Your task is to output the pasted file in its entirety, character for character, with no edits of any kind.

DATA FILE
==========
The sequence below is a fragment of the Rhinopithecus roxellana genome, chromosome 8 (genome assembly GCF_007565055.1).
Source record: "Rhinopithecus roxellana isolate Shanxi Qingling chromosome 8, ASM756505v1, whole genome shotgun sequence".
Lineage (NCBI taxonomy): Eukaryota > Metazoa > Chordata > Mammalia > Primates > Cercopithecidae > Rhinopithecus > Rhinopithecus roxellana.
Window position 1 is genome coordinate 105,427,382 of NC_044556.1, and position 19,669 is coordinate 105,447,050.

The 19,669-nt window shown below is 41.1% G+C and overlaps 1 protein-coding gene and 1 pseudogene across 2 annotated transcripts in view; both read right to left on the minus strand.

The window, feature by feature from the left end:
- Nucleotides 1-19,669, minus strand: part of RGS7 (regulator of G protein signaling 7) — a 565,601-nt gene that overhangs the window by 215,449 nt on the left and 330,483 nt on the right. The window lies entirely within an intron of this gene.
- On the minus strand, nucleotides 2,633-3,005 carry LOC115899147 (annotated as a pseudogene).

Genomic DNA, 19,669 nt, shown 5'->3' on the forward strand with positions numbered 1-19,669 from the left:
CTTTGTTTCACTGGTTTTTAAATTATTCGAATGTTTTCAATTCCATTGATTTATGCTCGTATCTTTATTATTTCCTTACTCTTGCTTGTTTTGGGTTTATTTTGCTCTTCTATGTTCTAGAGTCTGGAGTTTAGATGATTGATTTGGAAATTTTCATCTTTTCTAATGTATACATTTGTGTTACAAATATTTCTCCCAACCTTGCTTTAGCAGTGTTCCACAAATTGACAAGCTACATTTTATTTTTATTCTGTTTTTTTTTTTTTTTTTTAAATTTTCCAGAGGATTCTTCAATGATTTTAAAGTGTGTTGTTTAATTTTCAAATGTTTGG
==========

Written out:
The sequence below is a fragment of the Rhinopithecus roxellana genome, chromosome 8 (genome assembly GCF_007565055.1).
Source record: "Rhinopithecus roxellana isolate Shanxi Qingling chromosome 8, ASM756505v1, whole genome shotgun sequence".
Lineage (NCBI taxonomy): Eukaryota > Metazoa > Chordata > Mammalia > Primates > Cercopithecidae > Rhinopithecus > Rhinopithecus roxellana.
Window position 1 is genome coordinate 105,427,382 of NC_044556.1, and position 19,669 is coordinate 105,447,050.

The 19,669-nt window shown below is 41.1% G+C and overlaps 1 protein-coding gene and 1 pseudogene across 2 annotated transcripts in view; both read right to left on the minus strand.

The window, feature by feature from the left end:
- Nucleotides 1-19,669, minus strand: part of RGS7 (regulator of G protein signaling 7) — a 565,601-nt gene that overhangs the window by 215,449 nt on the left and 330,483 nt on the right. The window lies entirely within an intron of this gene.
- On the minus strand, nucleotides 2,633-3,005 carry LOC115899147 (annotated as a pseudogene).

Genomic DNA, 19,669 nt, shown 5'->3' on the forward strand with positions numbered 1-19,669 from the left:
CTTTGTTTCACTGGTTTTTAAATTATTCGAATGTTTTCAATTCCATTGATTTATGCTCGTATCTTTATTATTTCCTTACTCTTGCTTGTTTTGGGTTTATTTTGCTCTTCTATGTTCTAGAGTCTGGAGTTTAGATGATTGATTTGGAAATTTTCATCTTTTCTAATGTATACATTTGTGTTACAAATATTTCTCCCAACCTTGCTTTAGCAGTGTTCCACAAATTGACAAGCTACATTTTATTTTTATTCTGTTTTTTTTTTTTTTTTTTAAATTTTCCAGAGGATTCTTCAATGATTTTAAAGTGTGTTGTTTAATTTTCAAATGTTTGG